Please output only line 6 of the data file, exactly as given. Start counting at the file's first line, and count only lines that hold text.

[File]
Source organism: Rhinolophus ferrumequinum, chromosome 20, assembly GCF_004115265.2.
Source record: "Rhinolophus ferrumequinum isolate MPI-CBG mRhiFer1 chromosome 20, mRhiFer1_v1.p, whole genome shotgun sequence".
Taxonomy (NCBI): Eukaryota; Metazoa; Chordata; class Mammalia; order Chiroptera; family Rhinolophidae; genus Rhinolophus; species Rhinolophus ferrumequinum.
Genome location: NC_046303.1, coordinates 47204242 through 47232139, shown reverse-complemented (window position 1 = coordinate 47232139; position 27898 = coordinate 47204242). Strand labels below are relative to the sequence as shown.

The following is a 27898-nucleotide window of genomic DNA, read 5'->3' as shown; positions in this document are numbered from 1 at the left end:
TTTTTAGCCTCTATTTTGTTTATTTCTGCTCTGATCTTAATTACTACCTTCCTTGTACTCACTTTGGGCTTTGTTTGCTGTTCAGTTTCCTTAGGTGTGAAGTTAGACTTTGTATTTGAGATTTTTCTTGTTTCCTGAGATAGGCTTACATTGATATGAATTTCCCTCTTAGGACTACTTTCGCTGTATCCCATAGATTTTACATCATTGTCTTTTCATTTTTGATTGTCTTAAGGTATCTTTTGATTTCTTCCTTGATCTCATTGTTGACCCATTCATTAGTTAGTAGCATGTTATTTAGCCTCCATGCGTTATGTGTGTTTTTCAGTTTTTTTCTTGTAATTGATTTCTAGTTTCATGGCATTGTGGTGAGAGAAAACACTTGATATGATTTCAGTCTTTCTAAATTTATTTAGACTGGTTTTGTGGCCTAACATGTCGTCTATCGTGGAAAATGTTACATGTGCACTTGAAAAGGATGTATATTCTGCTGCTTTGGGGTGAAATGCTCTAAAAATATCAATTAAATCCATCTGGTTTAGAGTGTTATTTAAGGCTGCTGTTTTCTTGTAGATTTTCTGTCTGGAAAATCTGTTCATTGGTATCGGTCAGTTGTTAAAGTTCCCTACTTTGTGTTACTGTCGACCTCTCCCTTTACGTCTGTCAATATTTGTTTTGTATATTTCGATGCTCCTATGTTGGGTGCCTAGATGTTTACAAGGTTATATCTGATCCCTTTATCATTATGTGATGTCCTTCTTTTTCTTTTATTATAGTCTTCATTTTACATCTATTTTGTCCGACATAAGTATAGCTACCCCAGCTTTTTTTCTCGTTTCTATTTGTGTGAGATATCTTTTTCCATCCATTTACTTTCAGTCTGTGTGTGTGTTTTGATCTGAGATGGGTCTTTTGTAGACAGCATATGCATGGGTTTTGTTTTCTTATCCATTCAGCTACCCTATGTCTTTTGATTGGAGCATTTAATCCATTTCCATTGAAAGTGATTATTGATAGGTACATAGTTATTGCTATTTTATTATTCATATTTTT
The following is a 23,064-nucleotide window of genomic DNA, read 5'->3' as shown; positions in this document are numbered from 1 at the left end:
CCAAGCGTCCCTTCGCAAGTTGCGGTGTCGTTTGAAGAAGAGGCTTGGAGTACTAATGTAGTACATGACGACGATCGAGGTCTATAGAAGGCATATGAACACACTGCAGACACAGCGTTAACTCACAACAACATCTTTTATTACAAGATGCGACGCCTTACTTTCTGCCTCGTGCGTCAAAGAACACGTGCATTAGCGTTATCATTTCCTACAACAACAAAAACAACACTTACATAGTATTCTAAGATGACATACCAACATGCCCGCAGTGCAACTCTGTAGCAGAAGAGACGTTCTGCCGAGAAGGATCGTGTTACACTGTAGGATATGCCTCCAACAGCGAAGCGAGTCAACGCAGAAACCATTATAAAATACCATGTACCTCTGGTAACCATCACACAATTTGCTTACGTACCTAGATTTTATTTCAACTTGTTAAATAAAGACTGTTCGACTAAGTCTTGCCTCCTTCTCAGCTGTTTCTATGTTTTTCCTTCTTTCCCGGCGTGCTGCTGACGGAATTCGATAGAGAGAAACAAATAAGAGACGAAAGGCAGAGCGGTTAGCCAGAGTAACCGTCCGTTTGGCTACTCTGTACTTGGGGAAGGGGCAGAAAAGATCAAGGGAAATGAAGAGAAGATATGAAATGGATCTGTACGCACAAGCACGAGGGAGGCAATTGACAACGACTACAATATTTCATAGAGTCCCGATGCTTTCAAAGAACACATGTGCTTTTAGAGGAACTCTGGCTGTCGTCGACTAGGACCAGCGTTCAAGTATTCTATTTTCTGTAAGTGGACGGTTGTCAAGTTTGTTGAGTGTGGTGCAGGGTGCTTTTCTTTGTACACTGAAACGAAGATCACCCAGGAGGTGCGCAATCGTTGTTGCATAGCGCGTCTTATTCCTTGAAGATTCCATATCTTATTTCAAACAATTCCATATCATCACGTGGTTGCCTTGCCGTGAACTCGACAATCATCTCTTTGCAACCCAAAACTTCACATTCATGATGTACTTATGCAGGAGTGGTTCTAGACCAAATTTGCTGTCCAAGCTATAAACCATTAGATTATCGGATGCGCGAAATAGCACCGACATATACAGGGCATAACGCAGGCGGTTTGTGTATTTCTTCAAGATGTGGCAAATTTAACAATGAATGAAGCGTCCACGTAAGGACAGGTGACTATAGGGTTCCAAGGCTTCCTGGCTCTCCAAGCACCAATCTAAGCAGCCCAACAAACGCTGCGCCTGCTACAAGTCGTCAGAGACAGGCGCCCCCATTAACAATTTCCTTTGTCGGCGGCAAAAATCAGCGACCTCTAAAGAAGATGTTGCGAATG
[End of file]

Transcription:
TTTTTAGCCTCTATTTTGTTTATTTCTGCTCTGATCTTAATTACTACCTTCCTTGTACTCACTTTGGGCTTTGTTTGCTGTTCAGTTTCCTTAGGTGTGAAGTTAGACTTTGTATTTGAGATTTTTCTTGTTTCCTGAGATAGGCTTACATTGATATGAATTTCCCTCTTAGGACTACTTTCGCTGTATCCCATAGATTTTACATCATTGTCTTTTCATTTTTGATTGTCTTAAGGTATCTTTTGATTTCTTCCTTGATCTCATTGTTGACCCATTCATTAGTTAGTAGCATGTTATTTAGCCTCCATGCGTTATGTGTGTTTTTCAGTTTTTTTCTTGTAATTGATTTCTAGTTTCATGGCATTGTGGTGAGAGAAAACACTTGATATGATTTCAGTCTTTCTAAATTTATTTAGACTGGTTTTGTGGCCTAACATGTCGTCTATCGTGGAAAATGTTACATGTGCACTTGAAAAGGATGTATATTCTGCTGCTTTGGGGTGAAATGCTCTAAAAATATCAATTAAATCCATCTGGTTTAGAGTGTTATTTAAGGCTGCTGTTTTCTTGTAGATTTTCTGTCTGGAAAATCTGTTCATTGGTATCGGTCAGTTGTTAAAGTTCCCTACTTTGTGTTACTGTCGACCTCTCCCTTTACGTCTGTCAATATTTGTTTTGTATATTTCGATGCTCCTATGTTGGGTGCCTAGATGTTTACAAGGTTATATCTGATCCCTTTATCATTATGTGATGTCCTTCTTTTTCTTTTATTATAGTCTTCATTTTACATCTATTTTGTCCGACATAAGTATAGCTACCCCAGCTTTTTTTCTCGTTTCTATTTGTGTGAGATATCTTTTTCCATCCATTTACTTTCAGTCTGTGTGTGTGTTTTGATCTGAGATGGGTCTTTTGTAGACAGCATATGCATGGGTTTTGTTTTCTTATCCATTCAGCTACCCTATGTCTTTTGATTGGAGCATTTAATCCATTTCCATTGAAAGTGATTATTGATAGGTACATAGTTATTGCTATTTTATTATTCATATTTTT